Triadic percolation induces dynamical topological patterns in higher-order networks

Ana P. Millán, Hanlin Sun, Joaquìn J. Torres, Ginestra Bianconi
Nonlinear Sciences, Adaptation and Self-Organizing Systems, Adaptation and Self-Organizing Systems (nlin.AO), Disordered Systems and Neural Networks (cond-mat.dis-nn), Statistical Mechanics (cond-mat.stat-mech), Chaotic Dynamics (nlin.CD), Physics and Society (physics.soc-ph)
2023-11-25 00:00:00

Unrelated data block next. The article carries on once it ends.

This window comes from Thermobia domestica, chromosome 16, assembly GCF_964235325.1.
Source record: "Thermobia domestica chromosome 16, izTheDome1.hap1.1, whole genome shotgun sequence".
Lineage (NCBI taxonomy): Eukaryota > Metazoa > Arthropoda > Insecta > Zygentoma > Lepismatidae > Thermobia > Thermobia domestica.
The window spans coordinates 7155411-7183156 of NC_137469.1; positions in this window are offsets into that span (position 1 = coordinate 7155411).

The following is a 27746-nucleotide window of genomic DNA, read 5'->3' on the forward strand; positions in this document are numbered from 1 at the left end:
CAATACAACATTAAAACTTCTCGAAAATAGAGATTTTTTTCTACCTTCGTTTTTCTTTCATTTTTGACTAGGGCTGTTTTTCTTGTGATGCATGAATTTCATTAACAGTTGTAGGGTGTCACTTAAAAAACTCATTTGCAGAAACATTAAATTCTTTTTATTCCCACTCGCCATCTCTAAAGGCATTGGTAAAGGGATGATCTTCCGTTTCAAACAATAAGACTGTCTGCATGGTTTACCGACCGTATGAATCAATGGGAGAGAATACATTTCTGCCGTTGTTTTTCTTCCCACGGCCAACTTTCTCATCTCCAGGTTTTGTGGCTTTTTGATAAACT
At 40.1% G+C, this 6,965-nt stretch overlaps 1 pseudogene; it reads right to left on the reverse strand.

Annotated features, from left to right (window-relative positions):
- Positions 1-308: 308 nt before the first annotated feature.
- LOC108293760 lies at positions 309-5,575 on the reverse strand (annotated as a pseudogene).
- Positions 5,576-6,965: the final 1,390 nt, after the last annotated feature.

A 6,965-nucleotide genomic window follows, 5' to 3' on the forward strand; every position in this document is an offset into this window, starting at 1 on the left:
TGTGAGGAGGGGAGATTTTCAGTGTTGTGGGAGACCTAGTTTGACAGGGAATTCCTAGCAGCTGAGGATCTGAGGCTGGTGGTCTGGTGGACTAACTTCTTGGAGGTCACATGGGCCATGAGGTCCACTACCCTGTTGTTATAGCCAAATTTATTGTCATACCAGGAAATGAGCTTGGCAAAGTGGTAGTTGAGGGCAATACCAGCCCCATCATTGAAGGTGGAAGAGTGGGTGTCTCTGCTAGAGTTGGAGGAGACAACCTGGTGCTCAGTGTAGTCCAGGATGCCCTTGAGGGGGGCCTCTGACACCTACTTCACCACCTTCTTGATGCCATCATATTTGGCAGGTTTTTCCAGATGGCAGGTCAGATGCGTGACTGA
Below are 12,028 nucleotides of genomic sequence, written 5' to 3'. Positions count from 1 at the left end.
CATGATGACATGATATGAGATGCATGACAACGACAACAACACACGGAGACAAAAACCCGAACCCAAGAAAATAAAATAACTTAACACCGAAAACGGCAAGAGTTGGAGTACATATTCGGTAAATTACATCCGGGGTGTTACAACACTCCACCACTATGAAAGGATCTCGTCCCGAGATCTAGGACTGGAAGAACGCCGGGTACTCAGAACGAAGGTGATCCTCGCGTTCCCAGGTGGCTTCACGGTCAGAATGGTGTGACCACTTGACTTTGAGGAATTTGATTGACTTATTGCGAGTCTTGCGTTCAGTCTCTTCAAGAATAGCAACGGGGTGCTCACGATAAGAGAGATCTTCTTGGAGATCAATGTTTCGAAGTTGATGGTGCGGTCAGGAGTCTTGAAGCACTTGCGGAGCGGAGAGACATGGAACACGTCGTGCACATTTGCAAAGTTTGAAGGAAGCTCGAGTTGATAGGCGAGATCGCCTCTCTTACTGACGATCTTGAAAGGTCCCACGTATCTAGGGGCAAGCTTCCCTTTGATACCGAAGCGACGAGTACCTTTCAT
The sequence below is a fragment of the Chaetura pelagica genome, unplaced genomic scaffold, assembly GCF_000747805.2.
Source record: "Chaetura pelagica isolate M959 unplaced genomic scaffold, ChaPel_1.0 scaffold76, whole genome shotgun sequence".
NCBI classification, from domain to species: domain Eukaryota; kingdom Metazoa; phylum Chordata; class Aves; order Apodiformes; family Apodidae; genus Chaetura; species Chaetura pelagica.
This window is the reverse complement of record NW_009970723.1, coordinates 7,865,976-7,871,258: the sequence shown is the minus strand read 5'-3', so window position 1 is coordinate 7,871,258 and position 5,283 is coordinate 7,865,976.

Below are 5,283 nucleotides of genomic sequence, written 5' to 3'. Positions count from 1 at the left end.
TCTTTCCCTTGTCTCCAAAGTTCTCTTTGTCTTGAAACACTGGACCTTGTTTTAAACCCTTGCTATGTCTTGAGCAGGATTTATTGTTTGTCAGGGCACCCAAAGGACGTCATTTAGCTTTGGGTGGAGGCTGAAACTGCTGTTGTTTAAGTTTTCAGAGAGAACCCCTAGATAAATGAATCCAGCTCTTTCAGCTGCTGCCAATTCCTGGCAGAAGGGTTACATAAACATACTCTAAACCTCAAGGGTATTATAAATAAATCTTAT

Triadic interactions are higher-order interactions that occur when a set of nodes affects the interaction between two other nodes. Examples of triadic interactions are present in the brain when glia modulate the synaptic signals among neuron pairs or when interneuron axon-axonic synapses enable presynaptic inhibition and facilitation, and in ecosystems when one or more species can affect the interaction among two other species. On random graphs, triadic percolation has been recently shown to turn percolation into a fully-fledged dynamical process in which the size of the giant component undergoes a route to chaos. However, in many real cases, triadic interactions are local and occur on spatially embedded networks. Here we show that triadic interactions in spatial networks induce a very complex spatio-temporal modulation of the giant component which gives rise to triadic percolation patterns with significantly different topology. We classify the observed patterns (stripes, octopus, and small clusters) with topological data analysis and we assess their information content (entropy and complexity). Moreover, we illustrate the multistability of the dynamics of the triadic percolation patterns and we provide a comprehensive phase diagram of the model. These results open new perspectives in percolation as they demonstrate that in presence of spatial triadic interactions, the giant component can acquire a time-varying topology. Hence, this work provides a theoretical framework that can be applied to model realistic scenarios in which the giant component is time-dependent as in neuroscience.
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